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VOL. 36 | NO. 49 | Friday, December 7, 2012
Keep holiday flowers simple
By Stephanie Toone
Perri Crutcher, owner of OSHi Flowers -- Submitted
For 10 years, OSHi Flowers has created floral arrangements to grace The Pinnacle in downtown Nashville and brighten homes and offices from Middle Tennessee to New York, London and Paris.
Perri Crutcher, the man behind the exquisite Japanese floral decor pieces, has been honing his agriculture skills since he was a small boy in rural Memphis. His great aunt taught him the basics of gardening, while his mother, legendary Stax Records songwriter Bettye Crutcher, introduced him to high-end design and decor.
“My mother always had fine things, so she gave me a certain respect for other people’s spaces,” he says. “When I was 21, I left for New York and soon landed a job with floral designer Ronaldo Maia.”
In New York, Crutcher says he built his confidence in floral design. Under Maia and Setuo Kitono, a master of Ikebana, the Japanese art of flower arranging, Crutcher created unique floral designs for the homes of Jacqueline Kennedy Onassis, Barbara Walters and many others.
He shares some of his floral design expertise for those looking to give the gift of flowers or decorate a home or office this holiday season.
What is the major difference between creating floral pieces for home or office versus a large commercial setting?
“In the corporate setting there’s a standard. You want something that’s creative, a little more modern in style – a very clean line – not so overbearing or flamboyant. You’re looking for a modern conservatism in style, perhaps 4-foot white Catalinas in a black rock in the main lobby of a major building.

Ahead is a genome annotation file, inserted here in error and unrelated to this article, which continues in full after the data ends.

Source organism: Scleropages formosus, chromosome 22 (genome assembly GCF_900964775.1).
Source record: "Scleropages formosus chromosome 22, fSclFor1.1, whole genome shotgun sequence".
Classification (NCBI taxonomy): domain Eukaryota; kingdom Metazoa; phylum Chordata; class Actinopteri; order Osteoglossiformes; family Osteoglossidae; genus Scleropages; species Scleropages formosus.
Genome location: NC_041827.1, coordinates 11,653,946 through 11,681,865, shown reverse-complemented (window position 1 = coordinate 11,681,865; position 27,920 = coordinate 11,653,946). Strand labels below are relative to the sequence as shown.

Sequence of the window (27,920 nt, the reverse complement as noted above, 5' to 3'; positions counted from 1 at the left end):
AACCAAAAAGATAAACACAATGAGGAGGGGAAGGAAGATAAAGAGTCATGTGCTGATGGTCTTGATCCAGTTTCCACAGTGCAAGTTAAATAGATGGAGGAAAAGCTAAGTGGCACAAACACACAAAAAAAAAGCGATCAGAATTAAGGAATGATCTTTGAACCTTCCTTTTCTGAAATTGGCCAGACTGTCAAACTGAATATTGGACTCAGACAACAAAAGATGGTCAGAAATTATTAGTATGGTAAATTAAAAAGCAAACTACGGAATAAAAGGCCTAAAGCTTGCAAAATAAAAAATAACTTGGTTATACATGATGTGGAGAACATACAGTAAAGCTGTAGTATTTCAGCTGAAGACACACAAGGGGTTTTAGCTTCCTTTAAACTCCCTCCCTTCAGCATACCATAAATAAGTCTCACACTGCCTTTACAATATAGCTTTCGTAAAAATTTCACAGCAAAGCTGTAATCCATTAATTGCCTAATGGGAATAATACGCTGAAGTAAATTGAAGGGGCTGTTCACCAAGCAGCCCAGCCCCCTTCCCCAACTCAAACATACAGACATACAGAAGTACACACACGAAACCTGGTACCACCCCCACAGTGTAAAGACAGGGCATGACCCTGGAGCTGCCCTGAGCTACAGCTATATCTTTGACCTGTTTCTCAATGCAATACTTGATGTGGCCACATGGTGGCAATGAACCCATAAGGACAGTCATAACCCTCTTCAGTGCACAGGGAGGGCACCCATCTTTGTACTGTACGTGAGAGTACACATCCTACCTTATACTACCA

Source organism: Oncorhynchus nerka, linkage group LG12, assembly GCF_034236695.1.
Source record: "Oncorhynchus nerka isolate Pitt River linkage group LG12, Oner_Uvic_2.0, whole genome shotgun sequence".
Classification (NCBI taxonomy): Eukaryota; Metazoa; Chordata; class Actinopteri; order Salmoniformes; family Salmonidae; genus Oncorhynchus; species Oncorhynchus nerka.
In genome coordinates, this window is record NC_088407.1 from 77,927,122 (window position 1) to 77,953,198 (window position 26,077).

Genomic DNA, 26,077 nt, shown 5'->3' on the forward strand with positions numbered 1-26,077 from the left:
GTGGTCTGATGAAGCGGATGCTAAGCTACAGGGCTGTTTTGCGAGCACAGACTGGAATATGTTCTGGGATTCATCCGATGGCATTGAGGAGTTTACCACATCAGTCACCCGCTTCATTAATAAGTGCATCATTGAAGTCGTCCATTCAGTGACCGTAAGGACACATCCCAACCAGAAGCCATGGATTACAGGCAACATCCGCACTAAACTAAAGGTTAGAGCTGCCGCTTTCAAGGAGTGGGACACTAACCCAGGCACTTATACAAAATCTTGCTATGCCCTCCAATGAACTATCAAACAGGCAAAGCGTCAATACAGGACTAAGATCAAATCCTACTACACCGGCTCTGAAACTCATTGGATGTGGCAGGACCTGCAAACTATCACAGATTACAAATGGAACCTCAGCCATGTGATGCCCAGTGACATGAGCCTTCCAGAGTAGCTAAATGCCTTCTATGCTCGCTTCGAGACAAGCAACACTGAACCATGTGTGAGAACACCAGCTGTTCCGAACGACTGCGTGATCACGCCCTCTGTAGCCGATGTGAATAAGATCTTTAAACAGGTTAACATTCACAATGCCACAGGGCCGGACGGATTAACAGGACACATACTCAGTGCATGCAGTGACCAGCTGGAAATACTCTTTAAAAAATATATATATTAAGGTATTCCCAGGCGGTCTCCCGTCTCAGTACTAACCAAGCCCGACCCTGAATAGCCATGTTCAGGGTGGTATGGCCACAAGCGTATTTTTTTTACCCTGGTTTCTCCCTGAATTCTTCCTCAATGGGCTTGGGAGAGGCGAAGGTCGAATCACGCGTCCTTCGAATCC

“For a personal gift, we try to understand why you’re sending the flowers for birthday, anniversaries, whatever and that encourages us to design a specific (piece).’’
What are some of the basic rules of floral arrangements for home and office this time of year?
“You want monochromatic tones like whites and greens, because a lot of the times you don’t know what someone’s interior colors are. You want it to sparkle without glitter. The mechanics of the flowers need to be robust, and all of it should have a luminous, but clean style. You want the floral arrangement to have one thought pattern. So many arrangements have too much stuff going on, so you want your floral arrangement to be done correctly but not overdone.
“You also don’t want to pick a floral arrangement that is overly fragrant for an office. In the winter, the heat being on in an office can make the smell of certain flowers even stronger. Something like a stardaisy would be too overbearing for an office.’’
When using a floral arrangement as a gift or “thank you,” should you keep your personality or the personality of the gift recipient in mind?
“I feel you should send something that you like versus too much trying to fit what they may like. It’s hard to determine what someone likes in flowers. If you send some that’s representative and an extension of you, it will be like “Peggy’s” love is surrounding me in this room. This flower arrangement is so “Peggy,” and it makes me think of her.’’